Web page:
The northern saw-whet owl (Aegolius acadicus) is the smallest owl in Massachusetts. As a nearly silent, nocturnal bird of deep woods, it’s also one of the hardest to spot.
Identifying the Saw-whet
If you’re lucky enough to see this bird, the first thing you may notice is the size. It measures just 8 inches from head to tail; that’s less than a third as long as a snowy owl—and just a bit longer than a standard pencil.
Northern saw-whets have a pale face. They’re mostly brown above with a few white streaks, and white below with brown streaks. Fledgling saw-whets are chocolate brown above and rusty red below.
The name “saw-whet” comes from the bird’s alarm call, which resembles the sound of a saw being sharpened. Its other noises include whistles and a short repetitive tooting. But don’t rely on calls to help you find one: outside of the breeding season (and usually at dawn or dusk), it rarely makes a peep.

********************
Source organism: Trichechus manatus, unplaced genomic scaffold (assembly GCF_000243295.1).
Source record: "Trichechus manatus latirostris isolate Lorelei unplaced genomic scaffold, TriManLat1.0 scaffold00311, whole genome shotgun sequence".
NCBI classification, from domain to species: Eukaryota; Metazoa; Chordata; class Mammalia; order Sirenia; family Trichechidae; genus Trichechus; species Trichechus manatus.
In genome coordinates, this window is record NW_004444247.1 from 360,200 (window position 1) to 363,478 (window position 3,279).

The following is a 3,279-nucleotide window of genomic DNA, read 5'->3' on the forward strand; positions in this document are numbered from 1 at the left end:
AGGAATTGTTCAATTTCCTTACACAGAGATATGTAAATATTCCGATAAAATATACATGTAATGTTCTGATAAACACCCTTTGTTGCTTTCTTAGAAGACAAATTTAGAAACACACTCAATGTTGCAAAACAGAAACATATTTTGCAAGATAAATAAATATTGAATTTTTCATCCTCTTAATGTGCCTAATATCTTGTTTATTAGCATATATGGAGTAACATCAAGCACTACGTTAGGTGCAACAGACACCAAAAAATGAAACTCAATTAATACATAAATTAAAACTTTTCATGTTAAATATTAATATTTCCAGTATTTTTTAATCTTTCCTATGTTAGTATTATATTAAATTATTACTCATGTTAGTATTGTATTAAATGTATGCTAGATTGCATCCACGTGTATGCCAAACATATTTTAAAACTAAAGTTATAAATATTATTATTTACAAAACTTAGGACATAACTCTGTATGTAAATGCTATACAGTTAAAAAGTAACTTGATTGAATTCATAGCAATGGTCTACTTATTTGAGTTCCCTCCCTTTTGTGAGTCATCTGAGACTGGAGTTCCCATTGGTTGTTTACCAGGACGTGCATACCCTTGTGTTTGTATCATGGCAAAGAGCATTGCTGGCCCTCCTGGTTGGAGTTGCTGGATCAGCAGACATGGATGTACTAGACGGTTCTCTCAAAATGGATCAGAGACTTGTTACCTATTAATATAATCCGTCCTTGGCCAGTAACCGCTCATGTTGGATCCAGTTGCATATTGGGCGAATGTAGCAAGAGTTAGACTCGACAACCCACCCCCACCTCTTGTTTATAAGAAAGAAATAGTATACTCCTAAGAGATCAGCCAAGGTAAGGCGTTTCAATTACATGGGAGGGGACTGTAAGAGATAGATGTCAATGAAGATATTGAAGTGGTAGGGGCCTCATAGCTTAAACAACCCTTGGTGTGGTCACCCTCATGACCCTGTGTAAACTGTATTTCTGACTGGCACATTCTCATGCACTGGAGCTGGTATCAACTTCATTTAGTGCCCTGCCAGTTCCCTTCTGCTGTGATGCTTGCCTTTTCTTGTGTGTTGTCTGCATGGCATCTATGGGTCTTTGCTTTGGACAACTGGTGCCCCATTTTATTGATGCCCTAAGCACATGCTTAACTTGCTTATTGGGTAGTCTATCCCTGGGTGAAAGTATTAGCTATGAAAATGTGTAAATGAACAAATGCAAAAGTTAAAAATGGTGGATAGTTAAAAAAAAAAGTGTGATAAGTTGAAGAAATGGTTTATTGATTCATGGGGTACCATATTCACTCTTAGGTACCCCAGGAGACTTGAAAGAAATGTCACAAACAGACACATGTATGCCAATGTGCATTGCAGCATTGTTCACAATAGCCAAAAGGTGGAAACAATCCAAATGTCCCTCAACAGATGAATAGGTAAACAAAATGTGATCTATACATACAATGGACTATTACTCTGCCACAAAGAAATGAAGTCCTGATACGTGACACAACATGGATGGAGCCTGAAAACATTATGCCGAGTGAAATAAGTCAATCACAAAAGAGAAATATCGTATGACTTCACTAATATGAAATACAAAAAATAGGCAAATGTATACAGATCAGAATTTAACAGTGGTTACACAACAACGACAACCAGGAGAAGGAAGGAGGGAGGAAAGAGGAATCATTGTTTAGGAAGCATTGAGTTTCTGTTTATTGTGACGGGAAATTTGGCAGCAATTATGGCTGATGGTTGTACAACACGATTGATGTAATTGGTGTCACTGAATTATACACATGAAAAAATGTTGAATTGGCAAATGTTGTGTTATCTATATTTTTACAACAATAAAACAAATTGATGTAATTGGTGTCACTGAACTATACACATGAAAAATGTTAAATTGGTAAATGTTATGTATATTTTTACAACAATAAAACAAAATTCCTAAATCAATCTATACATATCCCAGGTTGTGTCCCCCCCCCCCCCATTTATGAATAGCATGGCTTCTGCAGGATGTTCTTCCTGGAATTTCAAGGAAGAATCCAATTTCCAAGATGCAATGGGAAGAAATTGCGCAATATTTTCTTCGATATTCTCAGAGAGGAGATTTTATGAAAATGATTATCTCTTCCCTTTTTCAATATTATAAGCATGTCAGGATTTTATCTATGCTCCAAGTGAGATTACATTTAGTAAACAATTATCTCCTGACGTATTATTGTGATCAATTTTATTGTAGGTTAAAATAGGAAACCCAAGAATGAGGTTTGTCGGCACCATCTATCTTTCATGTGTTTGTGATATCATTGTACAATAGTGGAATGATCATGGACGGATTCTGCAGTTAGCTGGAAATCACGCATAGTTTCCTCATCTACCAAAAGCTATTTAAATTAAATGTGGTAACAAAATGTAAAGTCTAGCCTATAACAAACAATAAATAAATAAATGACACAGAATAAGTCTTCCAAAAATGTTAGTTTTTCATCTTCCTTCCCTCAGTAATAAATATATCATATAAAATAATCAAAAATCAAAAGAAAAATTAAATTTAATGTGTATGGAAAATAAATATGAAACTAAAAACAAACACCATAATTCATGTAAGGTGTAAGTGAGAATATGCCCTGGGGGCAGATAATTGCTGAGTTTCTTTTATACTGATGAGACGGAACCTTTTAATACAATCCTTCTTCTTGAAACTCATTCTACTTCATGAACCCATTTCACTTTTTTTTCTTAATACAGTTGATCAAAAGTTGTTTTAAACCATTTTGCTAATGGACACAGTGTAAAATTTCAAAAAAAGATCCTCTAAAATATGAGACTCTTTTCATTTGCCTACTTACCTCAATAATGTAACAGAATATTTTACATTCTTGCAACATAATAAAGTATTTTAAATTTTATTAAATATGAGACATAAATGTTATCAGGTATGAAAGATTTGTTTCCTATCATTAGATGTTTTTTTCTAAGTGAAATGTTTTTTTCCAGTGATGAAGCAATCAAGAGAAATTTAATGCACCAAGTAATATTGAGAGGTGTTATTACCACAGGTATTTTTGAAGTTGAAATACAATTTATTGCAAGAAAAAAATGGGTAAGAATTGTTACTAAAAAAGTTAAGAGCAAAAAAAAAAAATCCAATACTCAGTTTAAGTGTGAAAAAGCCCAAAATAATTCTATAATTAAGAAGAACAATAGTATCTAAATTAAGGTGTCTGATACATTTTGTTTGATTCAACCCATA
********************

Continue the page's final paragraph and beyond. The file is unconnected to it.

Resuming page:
The Secret Lives of Saw-whets
Its habitat makes it even harder to find: it breeds deep in coniferous forests, and winters in areas with dense vegetation. It’s also nocturnal, hunting mice and other small creatures by remaining completely still and then dropping down on its prey. It raises one brood of youngsters during the spring and summer.
Some northern saw-whet owls remain in Massachusetts all winter. During especially severe weather, new birds may fly in from the north. However, most of the saw-whets in our state will migrate south. This movement begins in early September and ends in late November.
A Rare Glimpse
During the fall saw-whet migration, researchers in Massachusetts attach bands to the legs of saw-whets so that they can learn more about their movements. At Mass Audubon, you can observe this process by joining an upcoming banding program, though spaces fill up very quickly. Or, join an upcoming owl prowl—you never know what you may see or hear!
Have you seen a saw-whet before? Tell us about your experience in the comments.